Boulton told Bush that the Supreme Court “ruled against what you have been doing” at Guantanamo but Bush wouldn’t budge, arguing that the district court, appellate court and Congress agreed that Gitmo detainees do not have to right to challenge their detention.

Boulton, a Briton, then had to remind Bush of America’s checks and balances system: “But the Supreme Court is supreme isn’t it?”

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Democrats to back down on Iraq war conditions

Sudhan @11:28 CET

By Richard Cowan | Reuters, June 16, 2008,

WASHINGTON (Reuters) – Democrats in the Congress, who came to power last year on a call to end the combat in Iraq, will soon give President George W. Bush the last war-funding bill of his presidency without any of the conditions they sought for withdrawing U.S. troops, congressional aides said on Monday.

Lawmakers are arranging to send Bush $165 billion in new money for the wars in Iraq and Afghanistan, enough to last for about a year and well beyond when Bush leaves office on January 20.

“It’ll be the lump sum of money, veterans (funding) and that’s it,” said one House aide familiar with the negotiations on the legislation.

The aide was referring to the funding for the unpopular Iraq war, now in its sixth year, and a measure being attached to expand education benefits for combat veterans.

A House of Representatives vote on the war-funding bill was expected this week. Anything the House passes would have to be approved by the Senate before the legislation is sent to Bush.

With the Pentagon running out of money to continue fighting the two wars, Congress is trying to approve new funds before its July 4 holiday recess.

With this bill, Congress will have written checks for more than $800 billion to fund the wars in Iraq and Afghanistan, with most of the money going to Iraq.

Since January, 2007, when Democrats took majority control of the House and Senate, they have tried to force Bush to change course in Iraq, mostly through troop withdrawal timetables and requirements that U.S. soldiers be more thoroughly trained, equipped and rested before returning to combat.

Continued . . .

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Sudhan @11:00 CET

Tom Lasseter | McClatchy Newspapers, June 16, 2008

KABUL, Afghanistan – American soldiers herded the detainees into holding pens of razor-sharp concertina wire, the kind that’s used to corral livestock.0616 01 1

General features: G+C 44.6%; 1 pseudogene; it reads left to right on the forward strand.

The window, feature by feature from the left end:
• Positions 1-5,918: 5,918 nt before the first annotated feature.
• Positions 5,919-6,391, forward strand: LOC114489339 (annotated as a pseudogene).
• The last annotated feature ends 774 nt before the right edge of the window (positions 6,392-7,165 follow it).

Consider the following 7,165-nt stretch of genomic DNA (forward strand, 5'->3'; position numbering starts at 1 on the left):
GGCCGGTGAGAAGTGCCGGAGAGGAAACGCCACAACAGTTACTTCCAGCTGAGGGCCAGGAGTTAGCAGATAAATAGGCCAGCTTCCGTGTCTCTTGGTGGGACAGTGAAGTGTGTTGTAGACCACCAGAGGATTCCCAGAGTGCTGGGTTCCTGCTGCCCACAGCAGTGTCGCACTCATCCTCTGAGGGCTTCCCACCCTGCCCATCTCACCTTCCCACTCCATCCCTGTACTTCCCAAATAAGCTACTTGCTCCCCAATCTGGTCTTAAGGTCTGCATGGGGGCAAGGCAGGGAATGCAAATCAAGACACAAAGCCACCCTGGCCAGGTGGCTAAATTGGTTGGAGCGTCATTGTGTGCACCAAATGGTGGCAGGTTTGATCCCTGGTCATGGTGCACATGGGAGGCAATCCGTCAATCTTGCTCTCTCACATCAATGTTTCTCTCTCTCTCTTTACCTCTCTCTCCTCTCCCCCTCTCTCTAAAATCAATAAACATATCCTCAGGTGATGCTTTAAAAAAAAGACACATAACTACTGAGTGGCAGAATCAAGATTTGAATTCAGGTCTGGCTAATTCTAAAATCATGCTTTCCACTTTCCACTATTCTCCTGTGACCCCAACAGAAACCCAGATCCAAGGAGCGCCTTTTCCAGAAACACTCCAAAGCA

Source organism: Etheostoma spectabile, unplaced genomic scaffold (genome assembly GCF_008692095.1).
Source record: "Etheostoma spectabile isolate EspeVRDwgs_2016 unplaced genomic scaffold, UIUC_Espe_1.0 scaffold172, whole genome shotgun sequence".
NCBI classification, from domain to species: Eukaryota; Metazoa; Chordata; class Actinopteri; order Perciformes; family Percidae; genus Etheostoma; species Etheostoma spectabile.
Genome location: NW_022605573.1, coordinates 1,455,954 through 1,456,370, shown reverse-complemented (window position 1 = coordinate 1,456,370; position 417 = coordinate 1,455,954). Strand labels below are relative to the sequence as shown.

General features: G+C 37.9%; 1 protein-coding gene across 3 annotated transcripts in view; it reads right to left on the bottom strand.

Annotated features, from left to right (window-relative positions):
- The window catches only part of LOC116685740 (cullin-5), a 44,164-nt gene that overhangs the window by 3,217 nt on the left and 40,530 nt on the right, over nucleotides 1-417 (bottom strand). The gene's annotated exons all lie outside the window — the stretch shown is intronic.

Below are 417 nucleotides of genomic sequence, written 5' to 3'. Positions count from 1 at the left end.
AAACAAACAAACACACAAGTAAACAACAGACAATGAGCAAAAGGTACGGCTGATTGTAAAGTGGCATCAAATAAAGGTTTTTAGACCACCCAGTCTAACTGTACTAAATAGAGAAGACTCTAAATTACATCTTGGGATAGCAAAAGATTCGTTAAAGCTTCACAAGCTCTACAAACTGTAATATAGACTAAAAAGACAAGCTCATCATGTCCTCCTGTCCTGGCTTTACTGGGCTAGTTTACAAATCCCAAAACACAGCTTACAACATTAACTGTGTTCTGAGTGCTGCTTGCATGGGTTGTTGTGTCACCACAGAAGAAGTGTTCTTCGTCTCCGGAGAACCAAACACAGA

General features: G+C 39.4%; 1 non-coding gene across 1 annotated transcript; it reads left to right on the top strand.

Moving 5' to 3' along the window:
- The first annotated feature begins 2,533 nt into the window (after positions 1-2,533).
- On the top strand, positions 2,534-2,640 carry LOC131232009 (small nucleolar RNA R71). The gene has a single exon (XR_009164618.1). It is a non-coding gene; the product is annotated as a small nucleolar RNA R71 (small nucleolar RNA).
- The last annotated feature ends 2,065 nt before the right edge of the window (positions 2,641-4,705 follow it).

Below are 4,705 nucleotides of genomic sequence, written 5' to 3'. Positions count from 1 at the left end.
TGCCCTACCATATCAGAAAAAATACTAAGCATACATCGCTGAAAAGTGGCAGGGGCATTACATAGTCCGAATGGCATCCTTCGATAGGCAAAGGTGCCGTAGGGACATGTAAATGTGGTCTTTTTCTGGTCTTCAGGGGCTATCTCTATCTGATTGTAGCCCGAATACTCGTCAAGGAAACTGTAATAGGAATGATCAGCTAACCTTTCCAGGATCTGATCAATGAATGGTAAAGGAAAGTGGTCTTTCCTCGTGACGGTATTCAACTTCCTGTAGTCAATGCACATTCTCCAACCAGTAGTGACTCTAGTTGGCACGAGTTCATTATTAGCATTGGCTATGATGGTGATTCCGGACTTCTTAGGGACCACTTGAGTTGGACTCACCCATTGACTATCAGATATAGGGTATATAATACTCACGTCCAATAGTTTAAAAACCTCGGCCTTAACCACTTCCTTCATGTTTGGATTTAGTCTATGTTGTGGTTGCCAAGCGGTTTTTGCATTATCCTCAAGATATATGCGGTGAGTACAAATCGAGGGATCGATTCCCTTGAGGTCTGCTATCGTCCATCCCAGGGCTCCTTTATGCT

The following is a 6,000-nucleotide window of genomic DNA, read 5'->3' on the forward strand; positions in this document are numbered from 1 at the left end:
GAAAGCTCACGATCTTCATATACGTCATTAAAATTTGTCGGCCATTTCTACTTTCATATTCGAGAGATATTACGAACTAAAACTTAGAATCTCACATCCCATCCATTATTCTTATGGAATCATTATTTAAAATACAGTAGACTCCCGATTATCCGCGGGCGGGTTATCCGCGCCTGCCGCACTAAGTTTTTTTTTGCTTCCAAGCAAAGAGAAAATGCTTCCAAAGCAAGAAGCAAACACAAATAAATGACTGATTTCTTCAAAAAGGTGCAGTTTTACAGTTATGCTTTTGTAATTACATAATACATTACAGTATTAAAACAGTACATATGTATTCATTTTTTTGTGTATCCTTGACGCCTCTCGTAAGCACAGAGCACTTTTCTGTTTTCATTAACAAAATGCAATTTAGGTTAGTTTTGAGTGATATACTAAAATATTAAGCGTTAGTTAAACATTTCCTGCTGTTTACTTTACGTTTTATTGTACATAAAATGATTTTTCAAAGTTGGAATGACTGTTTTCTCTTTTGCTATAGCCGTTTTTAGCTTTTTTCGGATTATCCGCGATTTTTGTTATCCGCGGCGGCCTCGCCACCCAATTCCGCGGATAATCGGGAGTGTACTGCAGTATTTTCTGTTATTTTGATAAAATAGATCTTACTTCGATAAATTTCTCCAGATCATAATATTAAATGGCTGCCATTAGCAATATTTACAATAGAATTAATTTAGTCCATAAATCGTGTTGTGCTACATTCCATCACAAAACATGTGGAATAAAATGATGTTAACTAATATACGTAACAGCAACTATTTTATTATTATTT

The guards kicked, kneed and punched many of the men until they collapsed in pain. U.S. troops shackled and dragged other detainees to small isolation rooms, then hung them by their wrists from chains dangling from the wire mesh ceiling.

Former guards and detainees whom McClatchy interviewed said Bagram was a center of systematic brutality for at least 20 months, starting in late 2001. Yet the soldiers responsible have escaped serious punishment.

The public outcry in the United States and abroad has focused on detainee abuse at the U.S. naval base in Guantanamo Bay, Cuba, and at the Abu Ghraib prison in Iraq, but sadistic violence first appeared at Bagram, north of Kabul, and at a similar U.S. internment camp at Kandahar Airfield in southern Afghanistan.

“I was punched and kicked at Bagram. … At Bagram, when they took a man to interrogation at night, the next morning we would see him brought out on a stretcher looking almost dead,” said Aminullah, an Afghan who was held there for a little more than three months. “But at Guantanamo, there were rules, there was law.”

Nazar Chaman Gul, an Afghan who was held at Bagram for more than three months in 2003, said he was beaten about every five days. American soldiers would walk into the pen where he slept on the floor and ram their combat boots into his back and stomach, Gul said. “Two or three of them would come in suddenly, tie my hands and beat me,” he said.

When the kicking started, Gul said, he’d cry out, “I am not a terrorist,” then beg God for mercy. Mercy was slow in coming. He was shipped to Guantanamo around the late summer of 2003 and imprisoned there for more than three years.

Continued . . .